How like a winter hath my absence been

(Sonnet 97) by William Shakespeare

How like a winter hath my absence been

From thee, the pleasure of the fleeting year!

What freezings have I felt, what dark days seen!

What old December’s bareness every where!

And yet this time remov’d was summer’s time;

The teeming autumn, big with rich increase,

Bearing the wanton burden of the prime,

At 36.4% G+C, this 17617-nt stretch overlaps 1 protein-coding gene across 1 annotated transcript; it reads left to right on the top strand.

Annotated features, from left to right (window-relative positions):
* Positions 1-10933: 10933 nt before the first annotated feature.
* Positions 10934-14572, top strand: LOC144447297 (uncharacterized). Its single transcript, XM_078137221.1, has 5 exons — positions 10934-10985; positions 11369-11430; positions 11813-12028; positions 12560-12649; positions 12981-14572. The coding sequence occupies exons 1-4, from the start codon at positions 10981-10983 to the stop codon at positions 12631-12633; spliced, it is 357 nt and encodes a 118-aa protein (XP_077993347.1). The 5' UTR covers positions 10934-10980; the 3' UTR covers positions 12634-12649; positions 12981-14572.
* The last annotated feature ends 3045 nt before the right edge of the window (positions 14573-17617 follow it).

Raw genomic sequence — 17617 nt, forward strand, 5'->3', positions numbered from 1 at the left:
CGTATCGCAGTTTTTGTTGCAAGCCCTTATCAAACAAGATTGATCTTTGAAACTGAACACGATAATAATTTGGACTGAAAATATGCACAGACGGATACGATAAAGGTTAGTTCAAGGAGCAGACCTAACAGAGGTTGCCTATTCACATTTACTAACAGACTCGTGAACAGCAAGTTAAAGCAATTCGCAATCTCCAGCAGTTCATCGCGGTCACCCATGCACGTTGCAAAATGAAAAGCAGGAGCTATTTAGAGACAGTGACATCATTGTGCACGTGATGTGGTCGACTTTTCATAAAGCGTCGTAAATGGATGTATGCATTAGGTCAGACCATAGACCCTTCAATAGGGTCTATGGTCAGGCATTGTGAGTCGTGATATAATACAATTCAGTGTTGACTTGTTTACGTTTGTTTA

Like widow’d wombs after their lords’ decease:

Yet this abundant issue seem’d to me

But hope of orphans and unfather’d fruit;

For summer and his pleasures wait on thee,

And, thou away, the very birds are mute:

Or, if they sing, ’tis with so dull a cheer,

That leaves look pale, dreading the winter’s near.

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